Last week the Finance Minister sat down at a meeting to discuss how KYC could be simplified for businesses. So in today’s Finshots, we tell you why it matters.

Before we begin, if you're someone who loves to keep tabs on what's happening in the world of business and finance, then hit subscribe if you haven't already. If you’re already a subscriber or you’re reading this on the app, you can just go ahead and read the story.

The Story

Imagine that it’s the year 2000. You’ve gone with your parents to the bank. They want to open a new bank account. What do you think would have to be done?

They’d most likely filled an account opening form, pasted a latest photograph and signed a few papers. Their presence was probably enough to trust that they’re the ones opening an account. Identity proofs may not have really been a norm. And address proofs may not have been questioned.

But that meant dubious individuals could go and open a bank account on behalf of just anyone else. And that made nefarious activities such as terrorist financing and money laundering easy.

So in the early 2000s, the Reserve Bank of India (RBI) finally chalked out KYC regulations for the financial industry to clamp down on these practices. Maybe it was inspired in part by the 9/11 attacks in the US. While the US already had KYC rules in place, they realised that the rules needed to be stricter. So they clamped down. And maybe that had a ripple effect that reached India too — by 2005, the RBI strengthened its Anti Money Laundering Standards.

So now, anyone walking into a bank for a new account had to prove their identity and place of residence with valid documents.

Cut to today, KYC has come a long way. You can't really initiate any financial transaction without it.

But, while these stringent rules might reduce the chances of financial crime, it seems to have become a pain point for businesses.

Why, you ask?

When KYC was introduced, banks and other financial institutions were expected to abide by the rulebook. But not every customer had a proper document to prove their identity and address. There could have been mismatches. Or people’s photographs in their identity cards could have differed from how they looked then. Authentication was still hard. Financial institutions too wouldn’t want to lose out on customers because of cumbersome KYC procedures. So you can be sure that their level of due diligence wasn’t up to the mark.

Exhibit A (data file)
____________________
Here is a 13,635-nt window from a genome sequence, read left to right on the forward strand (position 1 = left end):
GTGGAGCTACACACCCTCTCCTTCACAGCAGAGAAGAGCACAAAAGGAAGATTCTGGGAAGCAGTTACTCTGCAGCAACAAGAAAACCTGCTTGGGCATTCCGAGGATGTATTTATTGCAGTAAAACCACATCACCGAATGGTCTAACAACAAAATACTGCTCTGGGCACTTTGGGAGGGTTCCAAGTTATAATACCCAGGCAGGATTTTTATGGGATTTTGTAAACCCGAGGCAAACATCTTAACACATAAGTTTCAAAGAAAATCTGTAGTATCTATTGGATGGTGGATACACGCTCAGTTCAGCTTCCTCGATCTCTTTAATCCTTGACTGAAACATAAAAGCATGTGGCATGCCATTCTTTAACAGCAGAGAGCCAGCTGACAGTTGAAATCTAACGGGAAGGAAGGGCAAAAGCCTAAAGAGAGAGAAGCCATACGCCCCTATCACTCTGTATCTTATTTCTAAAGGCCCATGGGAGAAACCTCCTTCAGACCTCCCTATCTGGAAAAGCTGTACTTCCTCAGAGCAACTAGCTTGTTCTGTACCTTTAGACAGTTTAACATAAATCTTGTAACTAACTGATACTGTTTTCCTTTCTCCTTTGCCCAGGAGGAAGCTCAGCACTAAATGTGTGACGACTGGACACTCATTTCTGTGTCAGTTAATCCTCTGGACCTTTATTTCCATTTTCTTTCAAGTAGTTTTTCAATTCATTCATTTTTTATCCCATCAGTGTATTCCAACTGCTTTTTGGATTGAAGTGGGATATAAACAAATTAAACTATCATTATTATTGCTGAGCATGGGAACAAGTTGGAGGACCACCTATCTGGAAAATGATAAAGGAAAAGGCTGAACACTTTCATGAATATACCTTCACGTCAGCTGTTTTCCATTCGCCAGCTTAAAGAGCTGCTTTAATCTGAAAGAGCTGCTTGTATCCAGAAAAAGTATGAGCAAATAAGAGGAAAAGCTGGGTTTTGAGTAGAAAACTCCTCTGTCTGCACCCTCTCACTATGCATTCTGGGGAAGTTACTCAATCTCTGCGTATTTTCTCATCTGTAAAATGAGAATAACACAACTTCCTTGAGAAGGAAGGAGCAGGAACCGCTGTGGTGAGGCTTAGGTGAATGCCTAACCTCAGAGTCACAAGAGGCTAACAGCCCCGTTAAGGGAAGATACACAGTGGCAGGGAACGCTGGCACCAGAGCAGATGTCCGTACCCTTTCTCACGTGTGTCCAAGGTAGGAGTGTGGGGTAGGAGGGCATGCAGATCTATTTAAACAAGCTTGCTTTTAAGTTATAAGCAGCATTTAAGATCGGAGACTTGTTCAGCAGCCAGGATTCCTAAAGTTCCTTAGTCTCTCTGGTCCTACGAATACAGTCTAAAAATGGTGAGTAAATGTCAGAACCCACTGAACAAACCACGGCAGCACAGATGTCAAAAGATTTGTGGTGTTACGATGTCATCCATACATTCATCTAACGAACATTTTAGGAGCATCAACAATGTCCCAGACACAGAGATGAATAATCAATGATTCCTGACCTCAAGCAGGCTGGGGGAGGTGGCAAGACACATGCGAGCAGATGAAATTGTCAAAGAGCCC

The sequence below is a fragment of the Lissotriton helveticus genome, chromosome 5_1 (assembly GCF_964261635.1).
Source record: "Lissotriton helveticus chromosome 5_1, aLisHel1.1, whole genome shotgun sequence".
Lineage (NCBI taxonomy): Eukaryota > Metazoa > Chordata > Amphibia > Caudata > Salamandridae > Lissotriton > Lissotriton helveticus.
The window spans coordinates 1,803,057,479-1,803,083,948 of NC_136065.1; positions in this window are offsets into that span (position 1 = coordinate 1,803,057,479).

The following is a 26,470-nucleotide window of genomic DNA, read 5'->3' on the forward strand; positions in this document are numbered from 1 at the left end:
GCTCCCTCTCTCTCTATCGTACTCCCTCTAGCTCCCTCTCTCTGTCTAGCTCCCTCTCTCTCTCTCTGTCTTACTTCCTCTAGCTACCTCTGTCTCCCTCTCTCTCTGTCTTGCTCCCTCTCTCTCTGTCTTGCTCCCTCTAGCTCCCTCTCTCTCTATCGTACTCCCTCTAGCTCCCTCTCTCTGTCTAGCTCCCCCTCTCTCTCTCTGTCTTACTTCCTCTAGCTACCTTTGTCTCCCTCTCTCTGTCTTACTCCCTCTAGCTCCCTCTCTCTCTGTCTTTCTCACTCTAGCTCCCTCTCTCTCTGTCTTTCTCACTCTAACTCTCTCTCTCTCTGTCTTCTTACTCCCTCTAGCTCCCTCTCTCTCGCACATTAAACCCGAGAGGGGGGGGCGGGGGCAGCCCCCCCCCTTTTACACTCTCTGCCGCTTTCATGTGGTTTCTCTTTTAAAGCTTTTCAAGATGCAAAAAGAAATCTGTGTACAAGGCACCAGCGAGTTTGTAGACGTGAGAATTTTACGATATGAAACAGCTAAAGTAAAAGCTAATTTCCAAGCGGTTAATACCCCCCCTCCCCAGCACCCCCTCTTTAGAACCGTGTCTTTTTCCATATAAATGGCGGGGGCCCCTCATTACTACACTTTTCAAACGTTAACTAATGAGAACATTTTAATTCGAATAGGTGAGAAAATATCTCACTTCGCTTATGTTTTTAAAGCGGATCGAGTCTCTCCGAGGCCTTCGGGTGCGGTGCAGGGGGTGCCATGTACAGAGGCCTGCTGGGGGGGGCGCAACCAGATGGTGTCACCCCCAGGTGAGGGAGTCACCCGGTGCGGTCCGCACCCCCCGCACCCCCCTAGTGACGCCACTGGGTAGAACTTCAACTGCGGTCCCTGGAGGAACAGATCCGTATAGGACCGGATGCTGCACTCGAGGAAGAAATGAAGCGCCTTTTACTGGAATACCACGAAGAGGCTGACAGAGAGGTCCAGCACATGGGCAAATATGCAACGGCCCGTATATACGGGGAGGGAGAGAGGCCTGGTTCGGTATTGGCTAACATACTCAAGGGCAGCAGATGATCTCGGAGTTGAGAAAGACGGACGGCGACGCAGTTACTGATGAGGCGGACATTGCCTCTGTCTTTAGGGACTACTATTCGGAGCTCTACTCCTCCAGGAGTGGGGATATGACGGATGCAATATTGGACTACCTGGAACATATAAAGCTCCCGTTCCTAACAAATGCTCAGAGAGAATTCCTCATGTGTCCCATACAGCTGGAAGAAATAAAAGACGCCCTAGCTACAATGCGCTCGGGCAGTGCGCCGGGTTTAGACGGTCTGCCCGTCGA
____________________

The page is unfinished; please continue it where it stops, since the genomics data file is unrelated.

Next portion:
Then came Aadhaar in 2010. It was a unique 12 digit number that gave Indians an identity record which was authenticated by individual biometrics. Now this made lives easy for the folks performing KYC checks at banks and financial services firms. To put things in perspective, the average cost of verifying documents came down from ₹500–700 per person to just ₹3. At least that’s what the Finance Minister Nirmala Sitharaman claims.

So yeah, acquiring customers was now cheaper and simpler.

But here’s the thing. Organisations tapping into Aadhaar data to onboard customers could become a privacy nightmare. If their systems weren’t secure enough, customer data could be tapped for easy misuse.

So that led the Supreme Court to turn the screws on this practice. In 2018 it struck down a law that allowed private entities to use Aadhaar authentication to establish customers’ identity before onboarding them to provide services.

Okay, but how does that change anything for banks?

Well, let's just say the big impact was felt on the fintechs who were riding high on India's digital revolution. For context, between 2016 and 2021, 14,000 startups kicked off, almost half of which were in the fintech sector. And if they wanted to innovate with digital services and get new customers to try them, they had to abide by the KYC norms.

But not having easy access to Aadhaar data increased their costs. At least ₹120 per customer. Besides, they had to shell out more money to secure their systems so that they could be trusted enough for the law to let them tap into the Aadhaar-based KYC method.

So they struck on an idea. They said “Hey, let’s just get digital copies of customers’ identity and address proofs and authenticate their existence by sending OTPs to their mobile numbers. That way we could get them to start using our services and nudge them to do a full KYC later if they want to keep using it.”